Refusal to stay over AFTER the scheduled shift (as in working several extra hours) is usually considered an employment issue rather than abandonment. Legally, I'm not sure whether the term abandonment would apply in this situation, but at the very least, this is willful endangerment of patients and I cannot think of any manager or administrator who would not go through the roof. What a sorry bunch. I would not hesitate to bring this to light for the patients' sake. You don't have to make an angry report, but rather, as a new grad, you could simply inquire on how to handle this type of situation. Be aware that if the other night nurses were indeed late, they will also hear about it.
    JB2007 likes this.
  7. Visit  Batman24 profile page
    6
    Patient abandonment. There is no doubt about that. Report it at once and don't feel an ounce guilty about doing so.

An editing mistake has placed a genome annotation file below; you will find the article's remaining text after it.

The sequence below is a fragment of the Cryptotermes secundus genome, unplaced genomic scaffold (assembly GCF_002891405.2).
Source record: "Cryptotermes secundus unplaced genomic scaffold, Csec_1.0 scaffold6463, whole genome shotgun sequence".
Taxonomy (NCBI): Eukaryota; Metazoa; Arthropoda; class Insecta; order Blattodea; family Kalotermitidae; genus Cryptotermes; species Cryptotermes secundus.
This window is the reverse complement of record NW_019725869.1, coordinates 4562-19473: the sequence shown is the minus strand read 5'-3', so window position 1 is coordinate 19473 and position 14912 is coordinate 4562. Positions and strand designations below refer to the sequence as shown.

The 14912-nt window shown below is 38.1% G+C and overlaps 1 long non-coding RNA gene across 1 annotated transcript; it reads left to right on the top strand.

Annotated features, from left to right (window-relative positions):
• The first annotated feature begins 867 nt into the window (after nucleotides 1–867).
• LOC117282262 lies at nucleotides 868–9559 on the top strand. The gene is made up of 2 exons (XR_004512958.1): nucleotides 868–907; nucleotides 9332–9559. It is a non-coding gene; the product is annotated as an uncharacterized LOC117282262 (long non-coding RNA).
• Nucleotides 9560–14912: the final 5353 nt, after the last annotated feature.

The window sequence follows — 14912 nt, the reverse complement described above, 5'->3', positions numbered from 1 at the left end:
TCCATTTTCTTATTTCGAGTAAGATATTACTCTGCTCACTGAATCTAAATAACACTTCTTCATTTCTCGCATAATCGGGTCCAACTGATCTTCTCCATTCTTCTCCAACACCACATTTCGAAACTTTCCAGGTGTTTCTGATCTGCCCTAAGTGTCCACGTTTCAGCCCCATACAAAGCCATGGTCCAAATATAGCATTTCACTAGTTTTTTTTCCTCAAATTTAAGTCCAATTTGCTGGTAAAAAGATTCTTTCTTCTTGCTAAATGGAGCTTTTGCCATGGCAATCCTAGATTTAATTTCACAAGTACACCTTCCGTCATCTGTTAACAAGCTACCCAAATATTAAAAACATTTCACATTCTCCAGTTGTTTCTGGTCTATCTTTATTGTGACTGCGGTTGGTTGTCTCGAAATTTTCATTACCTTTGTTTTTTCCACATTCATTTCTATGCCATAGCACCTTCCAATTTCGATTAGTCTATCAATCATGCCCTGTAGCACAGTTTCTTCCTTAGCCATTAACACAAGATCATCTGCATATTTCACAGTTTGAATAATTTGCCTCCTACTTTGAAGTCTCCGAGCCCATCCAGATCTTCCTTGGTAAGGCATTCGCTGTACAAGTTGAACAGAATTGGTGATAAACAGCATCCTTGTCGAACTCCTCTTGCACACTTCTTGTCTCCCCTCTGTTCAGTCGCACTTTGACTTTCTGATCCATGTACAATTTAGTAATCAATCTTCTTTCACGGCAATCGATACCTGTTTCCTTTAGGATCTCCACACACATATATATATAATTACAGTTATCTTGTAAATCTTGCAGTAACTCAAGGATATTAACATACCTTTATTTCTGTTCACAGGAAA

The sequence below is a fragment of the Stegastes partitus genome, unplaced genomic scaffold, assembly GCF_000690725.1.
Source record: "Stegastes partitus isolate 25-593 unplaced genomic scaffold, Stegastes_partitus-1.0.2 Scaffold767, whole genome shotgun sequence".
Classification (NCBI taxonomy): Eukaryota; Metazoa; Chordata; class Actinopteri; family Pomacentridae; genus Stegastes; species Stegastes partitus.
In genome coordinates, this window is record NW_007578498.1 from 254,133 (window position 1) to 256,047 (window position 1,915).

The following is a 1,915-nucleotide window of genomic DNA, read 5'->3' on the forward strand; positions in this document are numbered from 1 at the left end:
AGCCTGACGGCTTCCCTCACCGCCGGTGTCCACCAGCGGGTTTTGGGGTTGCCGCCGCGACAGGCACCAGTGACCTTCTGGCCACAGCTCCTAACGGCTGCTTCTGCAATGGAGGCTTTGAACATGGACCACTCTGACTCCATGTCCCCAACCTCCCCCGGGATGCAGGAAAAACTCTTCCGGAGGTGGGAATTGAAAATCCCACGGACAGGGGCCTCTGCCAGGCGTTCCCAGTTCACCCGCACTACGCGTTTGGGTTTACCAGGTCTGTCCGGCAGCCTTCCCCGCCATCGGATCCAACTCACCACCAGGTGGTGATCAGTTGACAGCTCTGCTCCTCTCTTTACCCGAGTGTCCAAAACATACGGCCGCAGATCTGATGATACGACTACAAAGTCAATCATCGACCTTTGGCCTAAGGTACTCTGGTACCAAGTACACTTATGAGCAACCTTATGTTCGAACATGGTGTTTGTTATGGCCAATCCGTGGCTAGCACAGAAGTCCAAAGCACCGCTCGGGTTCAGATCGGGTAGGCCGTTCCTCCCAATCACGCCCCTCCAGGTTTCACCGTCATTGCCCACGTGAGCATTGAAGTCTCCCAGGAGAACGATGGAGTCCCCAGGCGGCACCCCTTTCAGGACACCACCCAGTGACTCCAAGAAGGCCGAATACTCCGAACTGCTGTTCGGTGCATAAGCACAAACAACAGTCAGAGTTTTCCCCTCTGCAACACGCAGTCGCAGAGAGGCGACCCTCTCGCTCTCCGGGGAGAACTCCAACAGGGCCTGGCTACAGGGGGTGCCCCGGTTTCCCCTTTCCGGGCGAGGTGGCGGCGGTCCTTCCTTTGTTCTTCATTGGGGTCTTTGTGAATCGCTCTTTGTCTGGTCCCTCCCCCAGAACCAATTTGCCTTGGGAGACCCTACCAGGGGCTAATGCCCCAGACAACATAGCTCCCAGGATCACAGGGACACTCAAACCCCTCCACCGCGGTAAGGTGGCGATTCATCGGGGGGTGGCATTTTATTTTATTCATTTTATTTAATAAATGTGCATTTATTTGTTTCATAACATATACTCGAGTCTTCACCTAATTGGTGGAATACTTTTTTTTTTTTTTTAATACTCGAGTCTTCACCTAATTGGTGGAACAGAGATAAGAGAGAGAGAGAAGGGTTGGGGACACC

8. Visit  morte profile page
    4
    totally..absolutely..unacceptable......I can not fathom this behavior......
  9. Visit  RNKITTY04 profile page
    3
    Oh hell NO..., this would NOT happen, no report was given to a qualified nurse, I would be on the phone so fast their head would spin.
    mesa1979, sharpeimom, and tatara like this.
  10. Visit  mauxtav8r profile page
    1
    As soon as whatever was called a "report" was given and you realized what they were asking you to do was inappropriate, START CLIMBING THE LADDER.

    Call the super, call the DON, call the medical director until you reach someone.